Curiosity rover finds more evidence of ancient watery regions on Mars

Shawn Knight

Posts: 14,229   +158
Staff member
What just happened? NASA has shared images recently captured by Curiosity as the rover travels from a clay-rich region on Mars to one primarily comprised of a salty mineral known as sulfate. The space agency chose these two regions in hopes of learning more about the planet's watery past but as it turns out, the transition area between them is proving to be quite enlightening.

The photo above is a mosaic comprised of six images captured by Curiosity's mast camera on June 2, 2022. It is believed that the flaky rock layers depicted in the photo formed in an ancient pond or streambed.

Curiosity has been making its way up the foothills of a three-mile-high mountain known as Mount Sharp since 2014. At the base is the clay-rich area, which likely was once home to flowing streams and lakes. Higher up in the transition zone, observations suggest the streams dissipated into trickles. Eventually, sand dunes formed above the lake sediments.

"We no longer see the lake deposits that we saw for years lower on Mount Sharp," said Ashwin Vasavada, a Curiosity project scientist at NASA's Jet Propulsion Laboratory. "Instead, we see lots of evidence of drier climates, like dry dunes that occasionally had streams running around them. That's a big change from the lakes that persisted for perhaps millions of years before."

NASA said the rover will soon drill its final sample in the transition region to get a better look at the changing mineral composition of the rocks.

Curiosity touched down on Mars way back in August 2012 and has been studying the Red Planet's climate and geology ever since. Unsurprisingly, the rover is starting to show signs of wear after nearly a decade of operation. One of its aluminum wheels has lost several of its treads, but that doesn't seem to be a major concern.

"We have proven through ground testing that we can safely drive on the wheel rims if necessary," said Megan Lin, Curiosity's project manager at JPL.

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Underdog

Posts: 264   +161
If you're prepared to spend the sort of cash the rover cost to build you can have any household appliance you want of equal quality. Sadly people are more interested in cheap and disposable products these days rather than Victorian-style durability.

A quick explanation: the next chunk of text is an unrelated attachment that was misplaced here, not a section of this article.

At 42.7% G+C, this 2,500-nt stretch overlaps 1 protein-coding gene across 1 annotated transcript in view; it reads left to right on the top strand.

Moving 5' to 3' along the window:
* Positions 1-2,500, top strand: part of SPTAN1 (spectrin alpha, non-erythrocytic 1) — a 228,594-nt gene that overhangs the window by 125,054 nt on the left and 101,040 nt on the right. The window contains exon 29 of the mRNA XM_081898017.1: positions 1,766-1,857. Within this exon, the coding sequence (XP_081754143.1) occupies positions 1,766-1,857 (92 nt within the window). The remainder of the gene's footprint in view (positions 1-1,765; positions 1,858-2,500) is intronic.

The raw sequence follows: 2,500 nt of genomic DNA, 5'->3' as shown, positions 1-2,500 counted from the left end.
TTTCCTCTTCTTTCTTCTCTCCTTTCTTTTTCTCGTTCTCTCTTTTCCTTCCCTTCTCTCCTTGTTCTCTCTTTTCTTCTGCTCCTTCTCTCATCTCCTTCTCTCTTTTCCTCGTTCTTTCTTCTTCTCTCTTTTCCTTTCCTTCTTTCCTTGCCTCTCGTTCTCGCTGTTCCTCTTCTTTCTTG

gdavid65

Posts: 39   +39
Wouldn't it be amazing if they found a fossil in that sedimentary rock!

I think it's entirely possible one day... To me now, it is not an if, just when. That's the disadvantage of a robot rover, it's quite slow. If we ever get humans there, we could achieve in weeks what a robot could in decades.

Hopefully in my lifetime it will be proven.

Either life originated on Mars, and an asteroid event sent live microbes to Earth, or vice versa. But it looks pretty certain now Mars contained a very wet planet for a period, much like Earth then/now, quite conducive to life.
 

Uncle Al

Posts: 8,910   +7,881
Yeah, all is good but until they discover some Scotch to go with that water I'm not heading that way ...
 

yannus

Posts: 69   +62
If you're prepared to spend the sort of cash the rover cost to build you can have any household appliance you want of equal quality. Sadly people are more interested in cheap and disposable products these days rather than Victorian-style durability.
Agree except that in fact is it people or corporations that are not interested in quality products ? Some company would make an open source hardware washing machine at twice the price of a normal one, methinks, not the majority but many people would buy it.
 

BigRedPDX

Posts: 284   +200
If you're prepared to spend the sort of cash the rover cost to build you can have any household appliance you want of equal quality. Sadly people are more interested in cheap and disposable products these days rather than Victorian-style durability.
This is very true, however most of that cost went into scientific equipment and automation. I just need the mechanical aspects to be better engineered. It'll cost more but I want that investment to last.